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Tasers are not toys

I was astounded to learn recently, via a U.S. television documentary, that high-powered tasers for domestic use are available online from United States outlets. Such use is legal in that country, even though the voltage available is double what is legal for police use in Canada. (I’ll look up the figures later; don’t have time right now.) What’s more, the taser manufacturers are targeting women and have made taser models in various pastel colors with a smooth, sleek design that makes them look more like a hygiene or styling device, not a killing weapon.  That’s sick.


In the last week, I saw yet another TV commercial promoting the ridiculous reality show with Gene Simmons and his family. Can’t even remember the name of the program and don’t want to know. Anyway, the episode they were previewing showed Simmons’ wife hosting the equivalent of a Tupperware party at home; however, the new product that she and her tipsy friends were sampling was not some innocuous kitchen container, but . . .tasers. Unbelievable! These middle-aged women, all drunk, were zapping each other with tasers for kicks. Wow, what entertainment.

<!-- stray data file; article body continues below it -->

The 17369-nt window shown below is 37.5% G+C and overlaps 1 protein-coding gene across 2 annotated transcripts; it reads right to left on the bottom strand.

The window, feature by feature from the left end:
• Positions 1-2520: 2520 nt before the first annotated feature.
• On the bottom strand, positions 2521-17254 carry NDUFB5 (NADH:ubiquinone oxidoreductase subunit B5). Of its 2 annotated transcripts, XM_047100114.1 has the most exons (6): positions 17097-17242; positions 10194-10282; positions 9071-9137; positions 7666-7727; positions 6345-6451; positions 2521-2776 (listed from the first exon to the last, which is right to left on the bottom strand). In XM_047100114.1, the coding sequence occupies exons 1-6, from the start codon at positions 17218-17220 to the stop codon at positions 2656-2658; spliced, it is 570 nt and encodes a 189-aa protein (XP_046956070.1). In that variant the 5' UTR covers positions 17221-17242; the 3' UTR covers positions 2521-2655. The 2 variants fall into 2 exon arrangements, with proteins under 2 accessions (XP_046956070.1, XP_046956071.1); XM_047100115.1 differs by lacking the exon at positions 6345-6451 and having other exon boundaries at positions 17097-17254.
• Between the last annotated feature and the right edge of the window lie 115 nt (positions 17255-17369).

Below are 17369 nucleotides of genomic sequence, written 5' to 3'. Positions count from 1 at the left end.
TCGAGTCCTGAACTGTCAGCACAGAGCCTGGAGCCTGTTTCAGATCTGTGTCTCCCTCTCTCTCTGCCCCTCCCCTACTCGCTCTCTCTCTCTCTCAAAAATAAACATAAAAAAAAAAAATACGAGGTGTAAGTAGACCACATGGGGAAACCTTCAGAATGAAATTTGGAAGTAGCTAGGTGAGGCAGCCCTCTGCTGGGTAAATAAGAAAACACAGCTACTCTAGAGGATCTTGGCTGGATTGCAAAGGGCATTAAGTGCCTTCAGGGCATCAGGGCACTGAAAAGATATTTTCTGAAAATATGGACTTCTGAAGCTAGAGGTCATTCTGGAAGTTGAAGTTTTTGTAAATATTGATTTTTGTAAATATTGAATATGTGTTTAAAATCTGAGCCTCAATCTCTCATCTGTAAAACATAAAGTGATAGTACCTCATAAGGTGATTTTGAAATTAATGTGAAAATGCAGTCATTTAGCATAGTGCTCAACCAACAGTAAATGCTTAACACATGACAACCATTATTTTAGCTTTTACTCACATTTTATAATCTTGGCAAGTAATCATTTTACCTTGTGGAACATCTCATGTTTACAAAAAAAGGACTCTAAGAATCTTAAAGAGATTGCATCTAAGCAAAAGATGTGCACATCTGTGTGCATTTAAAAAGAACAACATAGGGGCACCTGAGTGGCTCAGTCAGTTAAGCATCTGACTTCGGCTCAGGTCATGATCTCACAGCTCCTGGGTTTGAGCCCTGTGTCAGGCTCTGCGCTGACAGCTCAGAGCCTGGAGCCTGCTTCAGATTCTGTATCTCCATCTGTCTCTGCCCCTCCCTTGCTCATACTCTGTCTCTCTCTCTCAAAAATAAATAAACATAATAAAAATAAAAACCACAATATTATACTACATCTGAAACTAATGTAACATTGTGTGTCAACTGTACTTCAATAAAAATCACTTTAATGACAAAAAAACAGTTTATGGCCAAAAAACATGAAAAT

Meanwhile, according to the same documentary that I mentioned, cops in the U.S. now have access to tasers that shoot from a rifle-style gun and have a range of 1,000 feet.


Tasers are a touchy subject (pardon the pun) here in British Columbia and Canada, after four police officers tasered Polish citizen Robert Dziekanski numerous times at the Vancouver International Airport in October 2007. The unarmed man, agitated because he had waited many hours for his mother to arrive and no one could understand his language, later died as a result of  the volts he received.

April 28, 2010 at 9:05 am
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